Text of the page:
Aisha K. Gill and Aviah Sarah Day

In May 2012, nine men from the Rochdale area of Manchester were found guilty of sexually exploiting a number of underage girls. Reporting on the trial, the media focussed…

Abstract

In May 2012, nine men from the Rochdale area of Manchester were found guilty of sexually exploiting a number of underage girls. Reporting on the trial, the media focussed on the fact that eight of the nine men were of Pakistani origin, while the girls were all white. It also framed similar cases in Preston, Rotherham, Derby, Shropshire, Oxford, Telford and Middlesbrough as ethnically motivated, thus creating a moral panic centred on South Asian grooming gangs preying on white girls. Despite the lack of evidence that the abuse perpetrated by some Asian men is distinct from male violence against women generally, the media focus on the grooming gang cases has constructed a narrative in which South Asian men pose a unique sexual threat to white girls. This process of ‘othering’ South Asian men in terms of abusive behaviour masks the fact that in the United Kingdom, the majority of sexual and physical abuse is perpetrated by white men; it simultaneously marginalises the sexual and domestic violence experienced by black and minority ethnic women. Indeed, the sexual abuse of South Asian women and girls is invisibilised within this binary discourse, despite growing concerns and evidence that the men who groomed the young girls in the aforementioned cases had also perpetrated domestic and sexual violence in their homes against their wives/partners. Through discourse analysis of newspaper coverage of these cases for the period 2012‒2018, this paper examines the British media's portrayal of South Asian men – particularly Pakistani men – in relation to child-grooming offences and explores the conditions under which ‘South Asian men’ have been constructed as ‘folk devils’. It also highlights the comparatively limited newspaper coverage of the abuse experiences and perspectives of Asian women and girls from the same communities to emphasise that violence against women and girls remains an ongoing problem across the nation.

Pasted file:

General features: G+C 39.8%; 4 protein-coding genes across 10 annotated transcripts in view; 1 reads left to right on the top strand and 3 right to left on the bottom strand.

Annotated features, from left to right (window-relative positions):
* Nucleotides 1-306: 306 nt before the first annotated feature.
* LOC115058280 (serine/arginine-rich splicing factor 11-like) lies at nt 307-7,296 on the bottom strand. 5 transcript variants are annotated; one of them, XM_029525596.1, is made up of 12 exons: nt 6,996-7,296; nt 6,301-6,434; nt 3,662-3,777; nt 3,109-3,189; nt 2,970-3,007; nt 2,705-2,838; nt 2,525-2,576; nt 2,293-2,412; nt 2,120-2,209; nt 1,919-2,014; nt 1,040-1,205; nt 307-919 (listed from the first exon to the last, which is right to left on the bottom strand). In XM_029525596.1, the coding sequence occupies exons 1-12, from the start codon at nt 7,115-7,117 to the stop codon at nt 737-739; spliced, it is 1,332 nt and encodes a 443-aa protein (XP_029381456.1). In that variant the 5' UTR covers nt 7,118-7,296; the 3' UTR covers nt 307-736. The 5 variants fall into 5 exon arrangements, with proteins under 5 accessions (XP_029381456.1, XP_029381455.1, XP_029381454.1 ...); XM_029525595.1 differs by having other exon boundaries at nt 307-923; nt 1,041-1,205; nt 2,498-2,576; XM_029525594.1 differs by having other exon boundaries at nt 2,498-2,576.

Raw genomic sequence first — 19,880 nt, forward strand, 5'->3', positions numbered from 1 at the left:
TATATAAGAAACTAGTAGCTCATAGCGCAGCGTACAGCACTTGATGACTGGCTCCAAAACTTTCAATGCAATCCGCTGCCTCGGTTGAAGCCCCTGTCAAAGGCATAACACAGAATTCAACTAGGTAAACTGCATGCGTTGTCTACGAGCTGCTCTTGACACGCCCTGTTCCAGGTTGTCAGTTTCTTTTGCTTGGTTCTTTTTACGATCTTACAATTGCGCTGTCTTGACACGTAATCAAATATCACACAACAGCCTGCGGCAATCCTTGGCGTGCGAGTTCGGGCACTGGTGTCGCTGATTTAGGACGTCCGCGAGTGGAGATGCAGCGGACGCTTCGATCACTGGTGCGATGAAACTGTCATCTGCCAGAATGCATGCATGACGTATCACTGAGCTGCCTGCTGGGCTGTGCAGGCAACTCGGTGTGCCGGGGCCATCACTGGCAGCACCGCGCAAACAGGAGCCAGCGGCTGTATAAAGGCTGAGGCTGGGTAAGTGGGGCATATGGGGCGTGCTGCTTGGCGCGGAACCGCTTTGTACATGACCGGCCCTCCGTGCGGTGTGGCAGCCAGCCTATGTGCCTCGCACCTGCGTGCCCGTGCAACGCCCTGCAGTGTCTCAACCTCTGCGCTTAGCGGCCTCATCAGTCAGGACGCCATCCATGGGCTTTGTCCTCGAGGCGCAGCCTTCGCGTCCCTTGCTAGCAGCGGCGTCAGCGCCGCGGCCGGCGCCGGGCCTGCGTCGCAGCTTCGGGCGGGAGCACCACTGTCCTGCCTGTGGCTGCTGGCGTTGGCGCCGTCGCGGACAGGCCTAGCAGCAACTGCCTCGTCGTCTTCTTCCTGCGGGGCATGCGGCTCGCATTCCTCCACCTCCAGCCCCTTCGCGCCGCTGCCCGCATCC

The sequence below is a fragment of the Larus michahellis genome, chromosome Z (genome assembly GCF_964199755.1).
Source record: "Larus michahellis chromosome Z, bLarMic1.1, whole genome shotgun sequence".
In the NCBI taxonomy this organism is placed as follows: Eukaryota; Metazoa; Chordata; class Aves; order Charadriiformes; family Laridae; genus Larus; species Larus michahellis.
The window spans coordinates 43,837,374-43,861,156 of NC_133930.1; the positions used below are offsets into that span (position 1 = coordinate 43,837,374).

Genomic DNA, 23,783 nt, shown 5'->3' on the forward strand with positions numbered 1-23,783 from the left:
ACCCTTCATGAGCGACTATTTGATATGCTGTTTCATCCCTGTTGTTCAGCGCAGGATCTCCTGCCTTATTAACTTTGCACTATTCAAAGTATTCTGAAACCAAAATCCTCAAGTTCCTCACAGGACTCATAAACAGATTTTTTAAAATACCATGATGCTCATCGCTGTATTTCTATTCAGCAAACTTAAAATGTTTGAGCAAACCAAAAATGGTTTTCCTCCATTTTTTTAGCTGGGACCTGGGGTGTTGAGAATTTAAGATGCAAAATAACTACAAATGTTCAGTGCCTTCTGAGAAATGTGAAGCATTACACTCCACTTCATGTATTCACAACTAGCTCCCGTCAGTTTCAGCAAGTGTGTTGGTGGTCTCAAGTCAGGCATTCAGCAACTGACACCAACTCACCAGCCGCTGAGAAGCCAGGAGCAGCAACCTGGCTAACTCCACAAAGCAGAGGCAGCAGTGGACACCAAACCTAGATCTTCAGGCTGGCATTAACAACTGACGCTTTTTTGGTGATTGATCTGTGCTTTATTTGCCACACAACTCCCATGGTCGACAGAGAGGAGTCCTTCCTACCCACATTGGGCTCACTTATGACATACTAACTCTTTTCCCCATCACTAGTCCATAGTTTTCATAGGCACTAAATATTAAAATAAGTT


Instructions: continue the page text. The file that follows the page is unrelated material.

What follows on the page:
Details

Gendered Domestic Violence and Abuse in Popular Culture
Type: Book
ISBN: 978-1-83867-781-7

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Content available
Article
Publication date: 3 April 2018

Bidit Lal Dey, John M.T. Balmer, Ameet Pandit and Mike Saren

The purpose of this paper is to examine how young British South Asian adults’ dual cultural identity is exhibited and reaffirmed through the appropriation of selfies.

Abstract

Purpose

The purpose of this paper is to examine how young British South Asian adults’ dual cultural identity is exhibited and reaffirmed through the appropriation of selfies.

Design/methodology/approach

The research adopts a qualitative perspective and utilises a combination of in-depth interviews and netnographic data.

Findings

The appropriation of the selfie phenomenon by young British South Asian adults reifies, endorses and reinforces their dual cultural identity. As such, their dual cultural identity is influenced by four factors: consonance between host and ancestral cultures, situational constraints, contextual requirements and convenience.

Research limitations/implications

In terms of the selfie phenomenon, the study makes two major contributions: first, it analyses young British South Asian adults’ cultural dualism. Second, it explicates how their acculturation and their dual cultural identity are expressed through the appropriation of the selfie phenomenon.

Practical implications